Welcome to our first post in 2024!*Party time* It’s time to take on Social Engineering. But first, if you’re new here - welcome to our Cyber Crime series! We’re tackling common cyber crimes and discussing how they work and how you can protect yourself. Each of our posts follow the same format:
What is it
How it works
How to protect yourself
How to protect your business
What’s coming next
So jump to whichever sections you need, or join me on this Social Engineering breakdown!
And if you’ve missed any of our previous posts, you can check them out here:
Ok, now we’ve got introductions out the way, let’s do this…
According to Kaspersky, social engineering is a manipulation technique aimed to exploit human error and emotions to gain personal information. Social engineering scams are a type of human hacking scams, and can honestly be really nasty. Usually, a hacker will communicate with the victim, and persuade them that they work for a trusted organisation. The victim trusts this, and then freely hands over the personal information or account information that the hacker asks for.
They work by doing one or a mixture of the following:
Build trust - the hacker might imitate a trusted person or organisation, such as Amazon, or Samsung. Or, they might interact with you multiple times over time, to build trust
Create urgency - they might tell you that there is an issue NOW and you MUST do something to sort it out otherwise BAD things WILL happen. Basically, will panic you so that you don’t have time to think logically about what is happening.
Scare you - the hacker might pretend to be the police, the government, or the HMRC to scare you. For example, they might pretend to be the HMRC warning you to give over your login information because of a tax issue, otherwise you’ll get arrested.
Ok, that’s a lot of information. So let’s have a look at what a typical attack might look like:
But don’t worry (seriously), there are lots of easy ways you can protect yourself.
Don’t let time worry you - yes, when things go wrong, especially involving important things such as bank accounts, it can be absolutely terrifying. And you want everything sorted out quickly. But if you feel that the person on the phone is rushing you, or trying to scare you, take a breather, and take a second to really think about what’s going on. Does it seem real? Does it seem logical? What if someone told you this happened to them, what would you tell them to do? If you’re not sure, hang up and speak to a friend or family member. A real employee of the organisation won’t be offended.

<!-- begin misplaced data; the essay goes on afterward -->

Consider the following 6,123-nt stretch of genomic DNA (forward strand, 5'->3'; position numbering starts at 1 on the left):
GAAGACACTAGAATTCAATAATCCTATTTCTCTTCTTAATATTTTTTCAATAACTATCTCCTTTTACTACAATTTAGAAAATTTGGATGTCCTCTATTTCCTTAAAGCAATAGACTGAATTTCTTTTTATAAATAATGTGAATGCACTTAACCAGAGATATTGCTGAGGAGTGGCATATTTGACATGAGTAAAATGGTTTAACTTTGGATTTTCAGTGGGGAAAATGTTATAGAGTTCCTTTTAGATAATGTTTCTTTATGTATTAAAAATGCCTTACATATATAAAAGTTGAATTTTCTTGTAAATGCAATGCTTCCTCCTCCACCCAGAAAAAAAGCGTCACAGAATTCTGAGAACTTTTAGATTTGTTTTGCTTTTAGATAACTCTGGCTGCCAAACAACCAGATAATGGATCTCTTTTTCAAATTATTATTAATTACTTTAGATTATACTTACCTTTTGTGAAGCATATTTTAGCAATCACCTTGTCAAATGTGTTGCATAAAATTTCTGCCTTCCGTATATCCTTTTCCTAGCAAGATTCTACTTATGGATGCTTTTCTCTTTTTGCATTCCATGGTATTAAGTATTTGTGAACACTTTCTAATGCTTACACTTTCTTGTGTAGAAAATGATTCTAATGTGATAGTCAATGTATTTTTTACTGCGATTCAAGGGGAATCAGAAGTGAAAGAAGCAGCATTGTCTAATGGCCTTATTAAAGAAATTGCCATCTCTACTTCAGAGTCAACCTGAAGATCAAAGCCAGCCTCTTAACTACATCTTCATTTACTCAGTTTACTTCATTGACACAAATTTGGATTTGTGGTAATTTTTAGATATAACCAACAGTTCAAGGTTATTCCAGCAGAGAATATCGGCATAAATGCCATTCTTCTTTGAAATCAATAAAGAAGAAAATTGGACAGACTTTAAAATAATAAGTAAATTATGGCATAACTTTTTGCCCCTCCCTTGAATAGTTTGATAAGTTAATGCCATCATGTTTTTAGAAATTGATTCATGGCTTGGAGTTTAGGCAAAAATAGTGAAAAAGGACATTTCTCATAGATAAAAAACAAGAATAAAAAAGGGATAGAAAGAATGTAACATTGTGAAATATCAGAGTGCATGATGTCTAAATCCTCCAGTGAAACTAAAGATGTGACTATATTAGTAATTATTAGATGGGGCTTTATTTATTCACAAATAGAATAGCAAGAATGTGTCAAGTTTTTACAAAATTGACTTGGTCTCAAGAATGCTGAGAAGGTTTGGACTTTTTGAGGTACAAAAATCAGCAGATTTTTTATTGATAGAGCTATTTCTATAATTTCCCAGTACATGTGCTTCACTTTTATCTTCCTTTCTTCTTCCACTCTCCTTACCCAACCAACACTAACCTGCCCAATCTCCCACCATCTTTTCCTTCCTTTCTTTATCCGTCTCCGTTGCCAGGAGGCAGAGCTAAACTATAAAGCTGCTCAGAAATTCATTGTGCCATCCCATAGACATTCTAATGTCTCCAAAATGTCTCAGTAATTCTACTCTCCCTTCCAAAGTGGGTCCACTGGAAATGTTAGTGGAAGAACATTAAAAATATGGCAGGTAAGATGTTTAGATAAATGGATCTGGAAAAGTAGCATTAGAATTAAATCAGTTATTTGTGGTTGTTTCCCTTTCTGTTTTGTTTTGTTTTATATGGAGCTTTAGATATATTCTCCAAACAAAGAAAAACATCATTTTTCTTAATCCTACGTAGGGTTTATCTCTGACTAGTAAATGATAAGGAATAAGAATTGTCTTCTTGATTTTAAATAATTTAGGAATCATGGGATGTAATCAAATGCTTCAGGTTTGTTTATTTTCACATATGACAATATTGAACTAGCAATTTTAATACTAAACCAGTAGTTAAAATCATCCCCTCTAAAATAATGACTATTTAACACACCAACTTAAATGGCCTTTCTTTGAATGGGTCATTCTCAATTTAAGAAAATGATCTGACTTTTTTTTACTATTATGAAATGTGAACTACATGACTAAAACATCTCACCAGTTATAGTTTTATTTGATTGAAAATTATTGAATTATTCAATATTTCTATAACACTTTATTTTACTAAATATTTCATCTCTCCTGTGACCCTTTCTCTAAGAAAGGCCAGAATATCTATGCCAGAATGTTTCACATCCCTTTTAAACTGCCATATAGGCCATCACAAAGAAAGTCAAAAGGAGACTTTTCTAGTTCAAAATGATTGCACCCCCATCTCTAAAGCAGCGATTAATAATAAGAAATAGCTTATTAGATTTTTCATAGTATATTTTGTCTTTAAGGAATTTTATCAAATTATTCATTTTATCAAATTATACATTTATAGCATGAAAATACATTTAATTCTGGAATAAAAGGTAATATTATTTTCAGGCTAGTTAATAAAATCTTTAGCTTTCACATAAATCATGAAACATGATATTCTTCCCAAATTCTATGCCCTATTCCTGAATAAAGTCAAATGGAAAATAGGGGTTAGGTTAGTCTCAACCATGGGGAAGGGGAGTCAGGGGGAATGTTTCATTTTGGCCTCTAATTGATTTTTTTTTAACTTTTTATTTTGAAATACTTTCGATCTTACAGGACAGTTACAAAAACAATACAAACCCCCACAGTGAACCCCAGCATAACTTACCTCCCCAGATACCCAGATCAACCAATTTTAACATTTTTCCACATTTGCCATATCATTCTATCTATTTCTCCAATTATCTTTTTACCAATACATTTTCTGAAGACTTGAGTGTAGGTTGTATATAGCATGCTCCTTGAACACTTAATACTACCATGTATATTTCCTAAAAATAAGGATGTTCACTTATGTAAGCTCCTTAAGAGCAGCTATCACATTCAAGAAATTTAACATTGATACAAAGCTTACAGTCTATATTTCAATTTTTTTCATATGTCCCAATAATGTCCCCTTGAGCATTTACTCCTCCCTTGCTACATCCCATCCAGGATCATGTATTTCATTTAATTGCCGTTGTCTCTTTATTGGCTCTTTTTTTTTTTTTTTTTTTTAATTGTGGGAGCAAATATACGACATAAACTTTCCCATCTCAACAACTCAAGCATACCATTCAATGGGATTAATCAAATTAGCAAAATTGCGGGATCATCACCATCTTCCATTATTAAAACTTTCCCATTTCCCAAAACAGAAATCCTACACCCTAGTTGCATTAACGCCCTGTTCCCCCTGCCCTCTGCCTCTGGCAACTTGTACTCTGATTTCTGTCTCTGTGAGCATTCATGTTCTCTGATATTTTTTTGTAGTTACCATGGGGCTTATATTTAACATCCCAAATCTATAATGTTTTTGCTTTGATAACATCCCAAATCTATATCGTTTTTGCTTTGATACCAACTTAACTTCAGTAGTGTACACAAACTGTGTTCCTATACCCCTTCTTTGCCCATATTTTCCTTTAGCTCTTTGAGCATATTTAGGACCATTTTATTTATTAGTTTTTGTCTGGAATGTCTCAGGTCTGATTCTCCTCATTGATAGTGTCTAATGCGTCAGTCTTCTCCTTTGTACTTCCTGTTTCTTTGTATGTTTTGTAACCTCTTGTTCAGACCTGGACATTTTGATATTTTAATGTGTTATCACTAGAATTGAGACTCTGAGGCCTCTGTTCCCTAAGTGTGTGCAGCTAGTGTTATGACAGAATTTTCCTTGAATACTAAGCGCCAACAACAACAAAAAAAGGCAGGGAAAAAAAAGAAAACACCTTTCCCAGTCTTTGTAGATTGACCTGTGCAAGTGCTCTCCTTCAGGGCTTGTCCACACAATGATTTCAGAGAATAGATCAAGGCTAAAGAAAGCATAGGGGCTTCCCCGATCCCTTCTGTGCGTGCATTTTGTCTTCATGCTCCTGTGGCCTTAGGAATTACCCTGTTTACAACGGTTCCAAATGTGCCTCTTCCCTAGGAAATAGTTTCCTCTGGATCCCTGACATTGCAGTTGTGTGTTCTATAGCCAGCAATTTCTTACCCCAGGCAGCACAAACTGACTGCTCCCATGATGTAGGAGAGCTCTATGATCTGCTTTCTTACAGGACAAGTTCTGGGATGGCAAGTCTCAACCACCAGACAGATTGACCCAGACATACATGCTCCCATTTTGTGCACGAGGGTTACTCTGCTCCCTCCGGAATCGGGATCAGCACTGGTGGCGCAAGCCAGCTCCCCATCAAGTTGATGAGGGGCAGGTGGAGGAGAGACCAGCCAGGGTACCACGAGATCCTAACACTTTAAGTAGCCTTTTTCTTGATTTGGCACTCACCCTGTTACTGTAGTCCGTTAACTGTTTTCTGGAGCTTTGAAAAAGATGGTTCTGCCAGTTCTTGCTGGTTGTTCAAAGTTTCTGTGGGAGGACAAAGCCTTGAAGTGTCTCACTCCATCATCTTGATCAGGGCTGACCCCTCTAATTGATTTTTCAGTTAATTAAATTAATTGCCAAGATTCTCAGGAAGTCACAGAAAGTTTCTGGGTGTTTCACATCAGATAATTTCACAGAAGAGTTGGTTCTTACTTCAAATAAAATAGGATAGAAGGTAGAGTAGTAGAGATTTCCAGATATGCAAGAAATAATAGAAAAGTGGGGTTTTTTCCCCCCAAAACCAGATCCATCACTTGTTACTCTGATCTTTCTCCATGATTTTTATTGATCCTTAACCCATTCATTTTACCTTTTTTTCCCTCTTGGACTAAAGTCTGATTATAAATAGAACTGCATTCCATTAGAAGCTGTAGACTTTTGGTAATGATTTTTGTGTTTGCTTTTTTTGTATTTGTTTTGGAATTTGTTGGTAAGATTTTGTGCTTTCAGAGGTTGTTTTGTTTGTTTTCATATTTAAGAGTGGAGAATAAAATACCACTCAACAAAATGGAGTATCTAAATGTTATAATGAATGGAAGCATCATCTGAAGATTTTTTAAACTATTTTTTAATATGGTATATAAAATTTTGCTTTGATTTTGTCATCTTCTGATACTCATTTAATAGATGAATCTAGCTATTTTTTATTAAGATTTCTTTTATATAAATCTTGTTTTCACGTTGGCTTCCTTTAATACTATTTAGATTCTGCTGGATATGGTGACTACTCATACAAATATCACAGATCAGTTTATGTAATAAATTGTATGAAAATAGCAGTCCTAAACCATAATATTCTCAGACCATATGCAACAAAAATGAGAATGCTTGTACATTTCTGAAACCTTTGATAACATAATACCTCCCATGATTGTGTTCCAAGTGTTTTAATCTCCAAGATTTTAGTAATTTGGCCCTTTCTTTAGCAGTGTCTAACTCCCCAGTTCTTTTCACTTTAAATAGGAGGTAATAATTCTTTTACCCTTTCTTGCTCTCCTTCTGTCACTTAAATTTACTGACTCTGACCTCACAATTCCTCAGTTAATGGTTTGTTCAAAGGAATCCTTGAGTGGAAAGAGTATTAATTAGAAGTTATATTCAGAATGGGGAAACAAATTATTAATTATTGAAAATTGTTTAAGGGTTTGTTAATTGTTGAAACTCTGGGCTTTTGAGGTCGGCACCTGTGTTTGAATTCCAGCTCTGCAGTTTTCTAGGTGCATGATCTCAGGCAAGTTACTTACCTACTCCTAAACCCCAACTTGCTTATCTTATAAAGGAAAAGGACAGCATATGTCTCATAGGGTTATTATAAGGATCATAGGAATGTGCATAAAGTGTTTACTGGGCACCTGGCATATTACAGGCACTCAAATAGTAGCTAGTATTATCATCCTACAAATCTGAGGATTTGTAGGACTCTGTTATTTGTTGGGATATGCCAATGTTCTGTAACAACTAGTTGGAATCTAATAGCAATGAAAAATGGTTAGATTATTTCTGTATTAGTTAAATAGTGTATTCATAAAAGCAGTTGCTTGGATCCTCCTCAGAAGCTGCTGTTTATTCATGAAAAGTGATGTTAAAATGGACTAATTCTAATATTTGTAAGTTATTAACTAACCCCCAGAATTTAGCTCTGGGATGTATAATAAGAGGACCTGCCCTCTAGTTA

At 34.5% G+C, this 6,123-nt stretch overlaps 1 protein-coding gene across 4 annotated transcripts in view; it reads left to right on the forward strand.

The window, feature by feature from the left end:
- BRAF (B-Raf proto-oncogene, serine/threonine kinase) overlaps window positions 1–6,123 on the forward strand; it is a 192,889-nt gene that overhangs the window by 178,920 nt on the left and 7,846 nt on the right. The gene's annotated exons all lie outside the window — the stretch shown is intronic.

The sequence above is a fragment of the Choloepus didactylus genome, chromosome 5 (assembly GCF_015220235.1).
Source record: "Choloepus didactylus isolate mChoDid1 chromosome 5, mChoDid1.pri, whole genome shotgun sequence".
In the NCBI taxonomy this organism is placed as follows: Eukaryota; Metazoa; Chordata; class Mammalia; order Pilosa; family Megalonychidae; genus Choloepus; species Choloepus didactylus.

Check the number - so you’ve received a call or message from an unknown mobile number. Except they’re claiming to be your bank. Weird. If it’s a phone call, usually a bank won’t be using a mobile phone number, so that’s the first red flag. And if it’s on message, then usually (not always) the name of the bank will automatically show. If it’s not, there’s red flag number 2. If that phone number just isn’t sitting right, then end the phone call and get the phone number from your bank’s (or whatever organisation is supposedly calling’s) website. Ring them back with that number, then you know you’re speaking to the right person.
Ask yourself: “why are they being specific?” - scammers are also fans of specific payment types. Most commonly: wire transfers, gift cards, crypto-currency, or Peer-to-Peer Payment Apps. It’s just a bit odd, especially if they’re supposedly from a large organisation. Plus, these methods are the hardest to reverse. So take a minute and just think about it before you send any money.
When it comes to protecting your business, you should be using all the tactics above, but here are some additional business-specific techniques to protect yourself:
Train your employees - when it comes to beating cyber crime, staff training is your number one priority. Take a day and provide workshops, all about different types of cyber crime. If everyone is aware and vigilant, hackers will have a very hard time getting to your business.
Manage access - does the entire company need that password? Or could you keep some passwords, details, and logins private? The less people who know the information, the better, as hackers will have less of a chance of getting to the people who do have access. Plus, those of you who do know the passwords, will know which organisations you work with and trust, so will automatically know if the hacker’s information is incorrect.
Monitor your systems - if you have or work for a large organisation, you may have a security officer or team. They should be monitoring your key systems at all times. That way, if they see something a bit odd, they can sort it and let people know. However, if you don’t have a security officer or team, you should still be monitoring your systems, or using security programmes like NordPass or McAfee that do.
And that’s it. You now know what social engineering is, what it’s like, and how to protect yourself. You can walk a little taller knowing that if you ever did receive a scam call, you have these techniques tucked up your sleeve to stop it.
Social engineering is where a hacker will use manipulation techniques to get you to pass sensitive information over.
If you ever feel that a caller is putting you under pressure, put the phone down. If it’s that important, you’d receive an email, letter, phone call, text message, etc.
Give yourself some time to think. If you’re a business owner: TRAIN. YOUR. TEAMS. It’s one of the best ways to protect yourself against these scams.
Hope you enjoyed our social engineering deep dive. If you did, please share on socials so we can spread awareness! See you next time, and come say hi on socials and let us know what cyber crimes you’d like to learn about next!
Until next time!